The finale of Act One becomes a rave, with references to the DJ, manhattans, Masetto “losing it big-time” and it being “an awesome night.” Juan and Leporello escape the inexplicably angry clubbers by setting the place on fire.
From then on the cuts become major. All the business of Leporello being disguised as Giovanni is excised, and it’s a surprise to find that Elvira (Elizabeth Futral) has her aria “Mi tradi” retained, albeit in severely truncated form, to accompany images of her drowning herself in the Danube. (She’s supposed to appear again in the last scene, but this is conveniently forgotten.)
The graveyard scene becomes a rainy nighttime street, while much of the finale takes place in an underground parking lot. There’s no final dinner, only the theft of some food from a convenience store and the murder of the shop assistant. Juan meets an appropriately hellish death when his crashed car bursts into flames.
By this time huge amounts of music have been lost. Even more important, the music that’s retained lacks its usual power. The catalogue aria misses Mozart’s zest, as if the laptop is enough to establish its significance, and the same can be said for many other items. It’s as if the whole team has become so intoxicated by the novel visuals that the need to engage the audience’s emotions with the music has been forgotten.
This isn’t to say that the soloists don’t have their strengths. But Christopher Maltman as Giovanni/Juan lacks charisma, and is instead simply routinely moody. Mozart put enormous energy and liveliness into this opera, but Kasper Holten has chosen to ignore this and replace it by gimmicks, gadgets and a not always very convincing contemporary glamour.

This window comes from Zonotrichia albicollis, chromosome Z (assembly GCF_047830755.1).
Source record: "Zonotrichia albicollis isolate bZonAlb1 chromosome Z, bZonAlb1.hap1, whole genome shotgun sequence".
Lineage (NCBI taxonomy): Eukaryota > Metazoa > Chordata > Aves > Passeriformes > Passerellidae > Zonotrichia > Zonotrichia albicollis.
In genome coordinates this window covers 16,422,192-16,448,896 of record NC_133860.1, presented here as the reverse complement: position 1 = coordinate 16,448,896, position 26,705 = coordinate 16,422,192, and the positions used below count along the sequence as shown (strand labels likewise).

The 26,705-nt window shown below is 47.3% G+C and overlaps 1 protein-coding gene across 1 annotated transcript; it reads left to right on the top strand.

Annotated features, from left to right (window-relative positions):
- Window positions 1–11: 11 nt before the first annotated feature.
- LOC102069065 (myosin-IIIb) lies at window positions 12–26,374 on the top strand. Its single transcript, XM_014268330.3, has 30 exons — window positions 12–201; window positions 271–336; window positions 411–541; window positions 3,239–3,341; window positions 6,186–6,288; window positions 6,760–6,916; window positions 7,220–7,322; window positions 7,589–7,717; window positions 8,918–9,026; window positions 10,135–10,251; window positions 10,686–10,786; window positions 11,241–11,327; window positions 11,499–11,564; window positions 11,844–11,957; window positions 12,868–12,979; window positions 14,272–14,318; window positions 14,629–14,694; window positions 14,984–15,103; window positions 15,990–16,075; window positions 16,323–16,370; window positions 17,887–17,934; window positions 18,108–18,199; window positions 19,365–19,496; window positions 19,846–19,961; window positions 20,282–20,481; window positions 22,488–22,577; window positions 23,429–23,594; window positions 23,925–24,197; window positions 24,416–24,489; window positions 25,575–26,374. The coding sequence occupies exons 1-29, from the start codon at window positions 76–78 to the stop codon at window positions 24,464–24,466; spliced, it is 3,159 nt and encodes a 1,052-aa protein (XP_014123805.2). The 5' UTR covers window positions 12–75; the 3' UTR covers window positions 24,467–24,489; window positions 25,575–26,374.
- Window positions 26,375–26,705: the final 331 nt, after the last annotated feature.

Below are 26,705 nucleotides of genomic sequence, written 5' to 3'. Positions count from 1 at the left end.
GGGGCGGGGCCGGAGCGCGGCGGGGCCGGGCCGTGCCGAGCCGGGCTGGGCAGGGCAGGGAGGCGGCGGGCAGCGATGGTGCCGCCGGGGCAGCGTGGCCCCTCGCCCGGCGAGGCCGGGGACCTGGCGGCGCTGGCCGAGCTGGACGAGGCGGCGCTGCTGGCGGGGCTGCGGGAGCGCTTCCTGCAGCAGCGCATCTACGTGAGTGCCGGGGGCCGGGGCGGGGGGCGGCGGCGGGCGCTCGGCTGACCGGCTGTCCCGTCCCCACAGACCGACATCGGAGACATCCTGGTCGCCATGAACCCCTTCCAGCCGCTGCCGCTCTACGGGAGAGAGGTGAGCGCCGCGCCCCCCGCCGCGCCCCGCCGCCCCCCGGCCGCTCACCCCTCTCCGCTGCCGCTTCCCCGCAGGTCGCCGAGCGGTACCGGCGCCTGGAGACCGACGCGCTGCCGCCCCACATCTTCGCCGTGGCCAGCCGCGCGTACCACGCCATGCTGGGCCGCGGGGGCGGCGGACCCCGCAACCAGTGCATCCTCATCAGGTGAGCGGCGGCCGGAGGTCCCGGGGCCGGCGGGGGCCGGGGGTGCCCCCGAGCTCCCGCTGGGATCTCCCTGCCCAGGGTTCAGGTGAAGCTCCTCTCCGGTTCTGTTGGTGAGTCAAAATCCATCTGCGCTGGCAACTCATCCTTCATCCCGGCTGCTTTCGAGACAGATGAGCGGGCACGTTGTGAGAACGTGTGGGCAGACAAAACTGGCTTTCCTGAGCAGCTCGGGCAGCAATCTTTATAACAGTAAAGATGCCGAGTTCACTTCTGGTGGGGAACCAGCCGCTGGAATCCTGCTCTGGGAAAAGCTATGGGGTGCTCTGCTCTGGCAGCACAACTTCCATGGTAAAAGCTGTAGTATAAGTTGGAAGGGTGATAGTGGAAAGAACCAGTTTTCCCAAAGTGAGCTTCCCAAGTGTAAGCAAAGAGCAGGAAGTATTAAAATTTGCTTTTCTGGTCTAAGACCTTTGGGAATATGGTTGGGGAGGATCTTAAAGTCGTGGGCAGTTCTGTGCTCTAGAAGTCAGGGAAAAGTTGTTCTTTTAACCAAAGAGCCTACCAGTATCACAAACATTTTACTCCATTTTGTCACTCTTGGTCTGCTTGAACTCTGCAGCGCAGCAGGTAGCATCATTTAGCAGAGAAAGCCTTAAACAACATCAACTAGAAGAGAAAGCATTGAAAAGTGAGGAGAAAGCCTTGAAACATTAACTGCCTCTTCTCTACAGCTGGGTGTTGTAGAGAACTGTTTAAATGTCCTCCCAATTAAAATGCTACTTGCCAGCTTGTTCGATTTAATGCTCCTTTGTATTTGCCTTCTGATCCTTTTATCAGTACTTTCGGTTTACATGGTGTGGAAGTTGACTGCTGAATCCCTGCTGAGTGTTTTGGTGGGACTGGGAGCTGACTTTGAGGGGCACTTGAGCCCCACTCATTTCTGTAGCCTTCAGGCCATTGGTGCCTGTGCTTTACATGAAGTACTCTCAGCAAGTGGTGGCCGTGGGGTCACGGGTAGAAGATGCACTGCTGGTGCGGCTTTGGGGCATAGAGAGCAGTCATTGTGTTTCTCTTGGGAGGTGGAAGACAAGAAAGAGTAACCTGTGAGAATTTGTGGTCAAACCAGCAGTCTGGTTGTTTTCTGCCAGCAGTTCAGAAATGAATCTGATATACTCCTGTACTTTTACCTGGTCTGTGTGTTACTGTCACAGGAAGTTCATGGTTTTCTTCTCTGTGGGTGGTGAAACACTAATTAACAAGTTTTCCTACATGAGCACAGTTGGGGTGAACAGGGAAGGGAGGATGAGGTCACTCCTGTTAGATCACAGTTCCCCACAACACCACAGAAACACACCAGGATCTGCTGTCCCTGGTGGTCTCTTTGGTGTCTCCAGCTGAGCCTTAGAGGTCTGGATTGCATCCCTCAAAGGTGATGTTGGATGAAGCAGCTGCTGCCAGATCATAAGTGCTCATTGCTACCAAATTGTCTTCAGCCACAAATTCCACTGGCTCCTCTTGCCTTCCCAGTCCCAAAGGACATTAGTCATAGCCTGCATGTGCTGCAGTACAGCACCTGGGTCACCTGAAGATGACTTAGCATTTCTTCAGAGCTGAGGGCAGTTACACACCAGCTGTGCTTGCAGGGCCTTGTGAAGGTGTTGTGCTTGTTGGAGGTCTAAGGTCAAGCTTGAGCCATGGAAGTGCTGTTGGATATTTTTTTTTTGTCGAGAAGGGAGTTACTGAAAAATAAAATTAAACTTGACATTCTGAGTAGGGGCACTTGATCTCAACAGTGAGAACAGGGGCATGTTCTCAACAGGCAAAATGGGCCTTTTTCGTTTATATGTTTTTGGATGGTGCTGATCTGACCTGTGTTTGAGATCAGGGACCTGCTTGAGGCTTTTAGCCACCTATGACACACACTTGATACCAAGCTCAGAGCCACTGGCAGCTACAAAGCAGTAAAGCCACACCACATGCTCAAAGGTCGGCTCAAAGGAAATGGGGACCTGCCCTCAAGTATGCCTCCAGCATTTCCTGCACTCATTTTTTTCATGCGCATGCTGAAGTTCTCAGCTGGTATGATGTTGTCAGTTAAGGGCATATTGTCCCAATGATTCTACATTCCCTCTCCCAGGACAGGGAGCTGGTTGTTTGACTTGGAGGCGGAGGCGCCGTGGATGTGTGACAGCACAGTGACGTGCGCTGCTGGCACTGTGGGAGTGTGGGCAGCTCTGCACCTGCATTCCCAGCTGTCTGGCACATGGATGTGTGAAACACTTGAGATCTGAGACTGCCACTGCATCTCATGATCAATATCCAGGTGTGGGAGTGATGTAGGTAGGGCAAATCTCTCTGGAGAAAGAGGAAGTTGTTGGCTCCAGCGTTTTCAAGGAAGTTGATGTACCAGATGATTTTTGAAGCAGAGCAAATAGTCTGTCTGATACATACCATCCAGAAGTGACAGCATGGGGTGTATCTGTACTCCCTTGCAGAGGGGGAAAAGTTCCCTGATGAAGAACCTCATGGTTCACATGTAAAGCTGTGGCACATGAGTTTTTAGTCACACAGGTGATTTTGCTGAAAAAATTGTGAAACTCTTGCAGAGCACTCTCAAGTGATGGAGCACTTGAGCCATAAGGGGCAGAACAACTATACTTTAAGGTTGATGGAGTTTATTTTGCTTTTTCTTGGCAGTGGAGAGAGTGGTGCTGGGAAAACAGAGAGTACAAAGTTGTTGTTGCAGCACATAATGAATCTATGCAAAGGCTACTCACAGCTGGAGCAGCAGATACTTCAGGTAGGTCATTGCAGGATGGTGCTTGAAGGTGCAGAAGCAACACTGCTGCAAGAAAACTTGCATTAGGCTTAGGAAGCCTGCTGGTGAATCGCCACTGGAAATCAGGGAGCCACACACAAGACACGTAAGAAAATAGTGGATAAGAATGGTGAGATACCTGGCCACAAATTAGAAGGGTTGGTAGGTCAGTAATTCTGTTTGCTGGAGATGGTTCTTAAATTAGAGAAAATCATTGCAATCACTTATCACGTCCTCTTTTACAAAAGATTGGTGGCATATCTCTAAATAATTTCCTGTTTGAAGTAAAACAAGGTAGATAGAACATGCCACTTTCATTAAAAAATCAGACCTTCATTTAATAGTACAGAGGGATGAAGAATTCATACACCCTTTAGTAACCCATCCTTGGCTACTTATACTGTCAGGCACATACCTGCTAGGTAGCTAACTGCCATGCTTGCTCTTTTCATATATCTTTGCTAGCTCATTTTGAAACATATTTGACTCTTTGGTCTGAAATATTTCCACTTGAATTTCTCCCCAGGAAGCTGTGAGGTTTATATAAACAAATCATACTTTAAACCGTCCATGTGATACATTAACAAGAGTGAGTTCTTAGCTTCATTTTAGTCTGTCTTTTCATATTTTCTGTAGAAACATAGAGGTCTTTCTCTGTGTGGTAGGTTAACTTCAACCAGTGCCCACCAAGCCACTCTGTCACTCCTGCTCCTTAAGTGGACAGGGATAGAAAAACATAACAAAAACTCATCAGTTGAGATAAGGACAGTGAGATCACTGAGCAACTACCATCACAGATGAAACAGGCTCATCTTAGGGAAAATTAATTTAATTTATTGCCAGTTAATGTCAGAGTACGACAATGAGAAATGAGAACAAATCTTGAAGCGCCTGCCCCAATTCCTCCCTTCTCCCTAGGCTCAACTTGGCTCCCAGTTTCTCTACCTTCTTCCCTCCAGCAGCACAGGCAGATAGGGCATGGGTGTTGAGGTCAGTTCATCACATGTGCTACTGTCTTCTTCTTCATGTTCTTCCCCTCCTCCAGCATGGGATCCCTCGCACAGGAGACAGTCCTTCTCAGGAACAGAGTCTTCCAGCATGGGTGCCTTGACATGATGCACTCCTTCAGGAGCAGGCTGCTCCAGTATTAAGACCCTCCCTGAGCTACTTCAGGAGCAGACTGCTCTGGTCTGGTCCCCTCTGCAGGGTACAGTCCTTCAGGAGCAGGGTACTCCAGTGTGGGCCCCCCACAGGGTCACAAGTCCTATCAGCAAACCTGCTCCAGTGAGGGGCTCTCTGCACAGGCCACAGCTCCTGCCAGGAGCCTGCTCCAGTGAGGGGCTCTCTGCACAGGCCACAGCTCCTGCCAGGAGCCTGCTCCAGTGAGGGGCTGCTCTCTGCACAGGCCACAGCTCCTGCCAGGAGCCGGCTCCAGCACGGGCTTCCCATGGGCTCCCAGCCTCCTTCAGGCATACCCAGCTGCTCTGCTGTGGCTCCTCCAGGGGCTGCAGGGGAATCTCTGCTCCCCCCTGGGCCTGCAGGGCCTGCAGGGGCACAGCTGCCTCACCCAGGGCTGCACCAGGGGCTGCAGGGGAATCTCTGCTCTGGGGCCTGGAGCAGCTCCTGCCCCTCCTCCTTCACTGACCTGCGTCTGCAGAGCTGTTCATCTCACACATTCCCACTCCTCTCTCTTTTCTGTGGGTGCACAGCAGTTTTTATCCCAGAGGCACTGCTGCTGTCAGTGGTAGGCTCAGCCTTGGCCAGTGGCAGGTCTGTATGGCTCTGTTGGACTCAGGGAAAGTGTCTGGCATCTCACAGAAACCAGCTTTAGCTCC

Holten was the director of Wagner’s Ring operas in Copenhagen [reviewed May 2, 2010]. That was a cycle which was outstanding musically and vocally, and just avoided being torpedoed by the eccentricities Holten frequently saw fit to introduce. This time, however, he appears to have allowed himself free rein, with nothing in the way of musical excellence to redress the balance.
The essential point is that Mozart’s music for Don Giovanni is sublime, but sublimity is something this film never even approaches. The result is a production that has very little to recommend it. Holten says he thinks Mozart would have enjoyed it. But Mozart, though doubtless fun-loving on occasion, was one of the greatest musical geniuses ever to have lived, and he put his all into this opera. This Holten version is a sad, trivial travesty, and I’m absolutely certain Mozart would have detested it.
Holten has recently been appointed director of opera at London’s Covent Garden. Opera-lovers in the city must be lying awake at night dreading what other facile and narcissistic productions are now in store.